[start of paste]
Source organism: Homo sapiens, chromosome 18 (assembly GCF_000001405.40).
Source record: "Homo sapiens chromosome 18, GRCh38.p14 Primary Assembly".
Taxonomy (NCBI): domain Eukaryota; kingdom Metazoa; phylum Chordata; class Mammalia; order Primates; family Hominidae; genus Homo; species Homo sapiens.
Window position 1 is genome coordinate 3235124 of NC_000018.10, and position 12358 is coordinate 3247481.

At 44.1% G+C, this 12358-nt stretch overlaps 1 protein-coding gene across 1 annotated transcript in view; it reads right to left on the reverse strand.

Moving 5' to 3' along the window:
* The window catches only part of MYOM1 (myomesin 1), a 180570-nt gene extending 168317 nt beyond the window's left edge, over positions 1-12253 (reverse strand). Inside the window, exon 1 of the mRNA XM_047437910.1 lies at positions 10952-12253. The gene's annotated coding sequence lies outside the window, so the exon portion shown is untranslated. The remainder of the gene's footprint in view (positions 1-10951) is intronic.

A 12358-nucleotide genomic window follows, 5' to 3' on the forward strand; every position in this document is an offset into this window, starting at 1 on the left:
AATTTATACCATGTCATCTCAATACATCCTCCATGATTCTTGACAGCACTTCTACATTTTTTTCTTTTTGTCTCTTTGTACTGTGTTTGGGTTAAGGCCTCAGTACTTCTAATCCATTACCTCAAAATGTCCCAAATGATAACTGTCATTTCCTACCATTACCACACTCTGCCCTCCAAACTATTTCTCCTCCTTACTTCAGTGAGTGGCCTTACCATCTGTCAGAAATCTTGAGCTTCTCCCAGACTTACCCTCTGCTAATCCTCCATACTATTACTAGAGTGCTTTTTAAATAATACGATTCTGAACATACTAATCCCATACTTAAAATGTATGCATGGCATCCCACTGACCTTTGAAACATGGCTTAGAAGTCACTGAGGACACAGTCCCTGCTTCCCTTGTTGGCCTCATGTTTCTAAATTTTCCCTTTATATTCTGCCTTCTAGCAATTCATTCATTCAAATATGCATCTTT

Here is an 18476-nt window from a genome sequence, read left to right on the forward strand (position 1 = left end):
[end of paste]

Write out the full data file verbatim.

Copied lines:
Source organism: Homo sapiens, chromosome 18 (assembly GCF_000001405.40).
Source record: "Homo sapiens chromosome 18, GRCh38.p14 Primary Assembly".
Taxonomy (NCBI): domain Eukaryota; kingdom Metazoa; phylum Chordata; class Mammalia; order Primates; family Hominidae; genus Homo; species Homo sapiens.
Window position 1 is genome coordinate 3235124 of NC_000018.10, and position 12358 is coordinate 3247481.

At 44.1% G+C, this 12358-nt stretch overlaps 1 protein-coding gene across 1 annotated transcript in view; it reads right to left on the reverse strand.

Moving 5' to 3' along the window:
* The window catches only part of MYOM1 (myomesin 1), a 180570-nt gene extending 168317 nt beyond the window's left edge, over positions 1-12253 (reverse strand). Inside the window, exon 1 of the mRNA XM_047437910.1 lies at positions 10952-12253. The gene's annotated coding sequence lies outside the window, so the exon portion shown is untranslated. The remainder of the gene's footprint in view (positions 1-10951) is intronic.

A 12358-nucleotide genomic window follows, 5' to 3' on the forward strand; every position in this document is an offset into this window, starting at 1 on the left:
AATTTATACCATGTCATCTCAATACATCCTCCATGATTCTTGACAGCACTTCTACATTTTTTTCTTTTTGTCTCTTTGTACTGTGTTTGGGTTAAGGCCTCAGTACTTCTAATCCATTACCTCAAAATGTCCCAAATGATAACTGTCATTTCCTACCATTACCACACTCTGCCCTCCAAACTATTTCTCCTCCTTACTTCAGTGAGTGGCCTTACCATCTGTCAGAAATCTTGAGCTTCTCCCAGACTTACCCTCTGCTAATCCTCCATACTATTACTAGAGTGCTTTTTAAATAATACGATTCTGAACATACTAATCCCATACTTAAAATGTATGCATGGCATCCCACTGACCTTTGAAACATGGCTTAGAAGTCACTGAGGACACAGTCCCTGCTTCCCTTGTTGGCCTCATGTTTCTAAATTTTCCCTTTATATTCTGCCTTCTAGCAATTCATTCATTCAAATATGCATCTTT

Here is an 18476-nt window from a genome sequence, read left to right on the forward strand (position 1 = left end):